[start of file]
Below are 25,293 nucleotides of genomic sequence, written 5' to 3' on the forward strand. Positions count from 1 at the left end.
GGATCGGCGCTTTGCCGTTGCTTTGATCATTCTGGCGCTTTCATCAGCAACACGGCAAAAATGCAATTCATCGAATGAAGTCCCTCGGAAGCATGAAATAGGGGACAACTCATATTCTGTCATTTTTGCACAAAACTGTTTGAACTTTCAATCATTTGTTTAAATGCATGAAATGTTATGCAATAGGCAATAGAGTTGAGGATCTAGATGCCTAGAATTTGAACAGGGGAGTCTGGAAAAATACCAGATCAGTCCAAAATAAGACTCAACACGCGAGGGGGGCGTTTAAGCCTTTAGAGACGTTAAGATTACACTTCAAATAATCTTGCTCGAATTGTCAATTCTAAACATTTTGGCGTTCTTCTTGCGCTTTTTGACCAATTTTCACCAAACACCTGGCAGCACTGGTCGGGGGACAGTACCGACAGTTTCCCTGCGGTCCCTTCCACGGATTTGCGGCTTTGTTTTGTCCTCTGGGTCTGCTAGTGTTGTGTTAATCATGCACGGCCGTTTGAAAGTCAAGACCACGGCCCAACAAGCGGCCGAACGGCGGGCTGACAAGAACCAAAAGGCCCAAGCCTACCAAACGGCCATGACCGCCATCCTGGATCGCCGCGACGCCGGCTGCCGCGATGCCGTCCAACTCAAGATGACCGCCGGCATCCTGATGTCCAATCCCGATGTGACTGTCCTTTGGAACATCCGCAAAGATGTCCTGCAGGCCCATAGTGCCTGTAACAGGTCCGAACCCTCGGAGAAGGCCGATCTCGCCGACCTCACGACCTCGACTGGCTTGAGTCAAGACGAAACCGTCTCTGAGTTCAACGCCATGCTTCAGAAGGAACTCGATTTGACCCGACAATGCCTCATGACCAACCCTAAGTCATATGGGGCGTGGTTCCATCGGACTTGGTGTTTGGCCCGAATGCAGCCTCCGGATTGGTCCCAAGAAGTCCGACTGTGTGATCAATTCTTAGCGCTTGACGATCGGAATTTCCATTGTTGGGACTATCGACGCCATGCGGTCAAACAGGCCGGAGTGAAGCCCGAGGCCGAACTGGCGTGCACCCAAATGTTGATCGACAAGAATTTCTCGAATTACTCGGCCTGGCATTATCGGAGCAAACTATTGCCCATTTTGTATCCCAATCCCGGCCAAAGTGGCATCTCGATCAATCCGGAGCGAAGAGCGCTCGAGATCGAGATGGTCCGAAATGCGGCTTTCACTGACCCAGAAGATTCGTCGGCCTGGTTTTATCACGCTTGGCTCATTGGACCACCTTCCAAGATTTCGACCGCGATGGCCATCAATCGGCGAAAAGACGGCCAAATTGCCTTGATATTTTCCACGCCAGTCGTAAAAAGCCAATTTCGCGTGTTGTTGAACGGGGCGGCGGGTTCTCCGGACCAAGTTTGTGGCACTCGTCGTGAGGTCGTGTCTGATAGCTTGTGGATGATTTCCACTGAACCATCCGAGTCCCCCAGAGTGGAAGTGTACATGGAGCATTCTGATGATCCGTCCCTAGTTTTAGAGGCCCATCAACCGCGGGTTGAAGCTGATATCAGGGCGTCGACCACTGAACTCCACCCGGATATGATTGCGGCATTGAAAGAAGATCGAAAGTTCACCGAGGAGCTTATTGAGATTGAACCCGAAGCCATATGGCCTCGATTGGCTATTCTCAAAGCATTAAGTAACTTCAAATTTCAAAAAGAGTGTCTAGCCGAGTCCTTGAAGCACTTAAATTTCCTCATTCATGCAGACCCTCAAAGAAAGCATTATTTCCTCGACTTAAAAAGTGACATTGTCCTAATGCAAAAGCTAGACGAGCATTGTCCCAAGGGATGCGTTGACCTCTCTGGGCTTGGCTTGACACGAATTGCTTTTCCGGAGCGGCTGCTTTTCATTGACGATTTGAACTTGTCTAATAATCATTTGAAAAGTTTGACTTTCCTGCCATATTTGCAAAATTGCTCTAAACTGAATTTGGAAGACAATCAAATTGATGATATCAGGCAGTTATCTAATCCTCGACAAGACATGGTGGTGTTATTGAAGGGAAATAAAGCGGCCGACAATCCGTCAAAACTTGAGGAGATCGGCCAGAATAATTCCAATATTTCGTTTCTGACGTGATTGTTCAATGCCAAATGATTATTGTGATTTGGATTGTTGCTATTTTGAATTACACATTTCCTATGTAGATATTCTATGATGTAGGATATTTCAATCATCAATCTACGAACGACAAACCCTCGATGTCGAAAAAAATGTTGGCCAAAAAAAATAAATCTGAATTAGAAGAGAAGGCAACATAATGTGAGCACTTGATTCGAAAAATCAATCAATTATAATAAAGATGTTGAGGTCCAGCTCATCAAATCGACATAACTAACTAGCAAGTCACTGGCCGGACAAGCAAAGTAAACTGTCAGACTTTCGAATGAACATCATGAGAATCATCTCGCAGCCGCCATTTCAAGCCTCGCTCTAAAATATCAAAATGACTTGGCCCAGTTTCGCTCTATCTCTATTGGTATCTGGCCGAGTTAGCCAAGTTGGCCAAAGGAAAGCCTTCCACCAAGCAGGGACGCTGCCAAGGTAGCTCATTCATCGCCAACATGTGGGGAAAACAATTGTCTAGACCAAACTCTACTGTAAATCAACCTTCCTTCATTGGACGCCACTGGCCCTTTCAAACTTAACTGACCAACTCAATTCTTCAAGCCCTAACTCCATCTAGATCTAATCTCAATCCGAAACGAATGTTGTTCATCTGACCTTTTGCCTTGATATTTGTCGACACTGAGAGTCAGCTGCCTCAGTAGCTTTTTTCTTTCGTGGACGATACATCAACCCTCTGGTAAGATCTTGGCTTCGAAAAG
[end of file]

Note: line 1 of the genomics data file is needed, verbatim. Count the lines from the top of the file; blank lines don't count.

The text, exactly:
Below are 25,293 nucleotides of genomic sequence, written 5' to 3' on the forward strand. Positions count from 1 at the left end.